For many anglers, the second Saturday in April is spring’s greatest day. This year, the opening of trout fishing season is April 8 and the day is about more than just fishing. It celebrates the arrival of spring, afternoons in boats, kids with new rods and fish on the grill. For the Rhode Island Department of Environmental Management, it means months of preparation, feeding and delivering tens of thousands of trout to streams, ponds and lakes statewide.
RIDEM raises rainbow, brown and brook trout in North Kingstown, Perryville and Carolina. In addition to stockings throughout the year, approximately 80,000 will be delivered for opening day to a hundred waterways. At North Kingstown’s Lafayette Trout Hatchery, RIDEM District Resource Manager Ken Fernstrom carefully tracks the growth of approximately 250,000 rainbow fingerlings, 60-80,000 brookies and browns.
Ken has raised fish for more than 18 years and oversees the hatchery, which was purchased by the state in 1921 and sits ideally between the Narrow River and Queens River watersheds where clean ground water flows at a near-perfect 51 degrees farenheit. Rainbows are natives of hard western US waters, so DEM staff work diligently to balance pH levels for healthy fish. Browns are German transplants, prized for their gorgeous patterns and haloed dark spots. Brookies are our native species; they thrive in cold clean waters like the Upper Wood River and some select streams.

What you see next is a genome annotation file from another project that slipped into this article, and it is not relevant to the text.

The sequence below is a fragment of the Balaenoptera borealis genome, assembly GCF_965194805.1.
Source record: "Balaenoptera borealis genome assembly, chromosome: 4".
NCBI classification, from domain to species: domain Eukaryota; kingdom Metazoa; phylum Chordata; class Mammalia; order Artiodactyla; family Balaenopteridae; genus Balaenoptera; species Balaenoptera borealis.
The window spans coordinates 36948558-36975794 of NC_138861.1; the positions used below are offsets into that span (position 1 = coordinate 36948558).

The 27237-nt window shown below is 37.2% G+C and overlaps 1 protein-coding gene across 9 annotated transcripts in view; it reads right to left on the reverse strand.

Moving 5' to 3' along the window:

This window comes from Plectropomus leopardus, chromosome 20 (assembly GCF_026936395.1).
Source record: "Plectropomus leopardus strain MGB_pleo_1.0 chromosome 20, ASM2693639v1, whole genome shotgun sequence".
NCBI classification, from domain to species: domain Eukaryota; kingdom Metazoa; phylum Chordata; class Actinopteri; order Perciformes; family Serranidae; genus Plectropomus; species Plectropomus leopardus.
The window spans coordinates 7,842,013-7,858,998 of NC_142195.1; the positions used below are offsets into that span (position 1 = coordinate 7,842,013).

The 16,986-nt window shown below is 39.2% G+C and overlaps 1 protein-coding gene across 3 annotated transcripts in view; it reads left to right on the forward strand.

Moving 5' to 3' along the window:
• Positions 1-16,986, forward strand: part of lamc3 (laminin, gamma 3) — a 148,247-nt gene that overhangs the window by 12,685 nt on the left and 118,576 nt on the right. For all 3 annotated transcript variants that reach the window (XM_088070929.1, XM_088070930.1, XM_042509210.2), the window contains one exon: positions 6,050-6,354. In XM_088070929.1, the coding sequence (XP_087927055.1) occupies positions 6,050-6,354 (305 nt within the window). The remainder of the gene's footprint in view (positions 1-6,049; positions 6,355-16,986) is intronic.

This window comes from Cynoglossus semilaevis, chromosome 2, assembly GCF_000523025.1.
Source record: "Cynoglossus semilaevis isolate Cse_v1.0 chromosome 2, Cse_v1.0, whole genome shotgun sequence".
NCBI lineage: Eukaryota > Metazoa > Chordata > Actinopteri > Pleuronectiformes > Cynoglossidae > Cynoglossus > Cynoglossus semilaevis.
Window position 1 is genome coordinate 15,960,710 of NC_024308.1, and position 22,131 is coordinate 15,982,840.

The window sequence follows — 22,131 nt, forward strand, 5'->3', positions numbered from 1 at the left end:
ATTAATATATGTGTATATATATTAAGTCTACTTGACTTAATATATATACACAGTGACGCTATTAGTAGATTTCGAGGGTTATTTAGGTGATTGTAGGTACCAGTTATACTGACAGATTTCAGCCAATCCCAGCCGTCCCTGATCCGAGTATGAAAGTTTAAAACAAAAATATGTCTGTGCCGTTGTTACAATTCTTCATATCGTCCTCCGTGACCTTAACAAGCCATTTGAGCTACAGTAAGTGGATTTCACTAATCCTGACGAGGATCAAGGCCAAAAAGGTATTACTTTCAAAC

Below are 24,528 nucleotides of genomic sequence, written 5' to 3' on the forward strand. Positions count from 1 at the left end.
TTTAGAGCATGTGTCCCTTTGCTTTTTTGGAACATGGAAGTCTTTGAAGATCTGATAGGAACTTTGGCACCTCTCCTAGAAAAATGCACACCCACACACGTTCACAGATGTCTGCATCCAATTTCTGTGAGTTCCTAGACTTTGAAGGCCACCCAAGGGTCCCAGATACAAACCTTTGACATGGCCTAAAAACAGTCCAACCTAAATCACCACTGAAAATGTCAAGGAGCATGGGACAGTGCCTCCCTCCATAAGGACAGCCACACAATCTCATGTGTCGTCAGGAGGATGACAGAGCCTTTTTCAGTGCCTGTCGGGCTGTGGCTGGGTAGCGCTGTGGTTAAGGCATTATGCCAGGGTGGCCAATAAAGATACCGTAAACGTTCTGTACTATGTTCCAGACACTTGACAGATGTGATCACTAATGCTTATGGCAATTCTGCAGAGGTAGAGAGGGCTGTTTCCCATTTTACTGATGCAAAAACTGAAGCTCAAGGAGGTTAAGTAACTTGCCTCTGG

Spawned last October, this year’s class of trout were barely an inch but each week their size doubles. At four inches, they’re moved to outside cement tanks until reaching approximately fourteen inches. As opening day approaches, they’re netted into trucks and released to over 100 locations throughout the state, like Chickasheen Brook, Silver Spring Lake and the Pawcatuck River. And on that second Saturday, anglers will be waiting.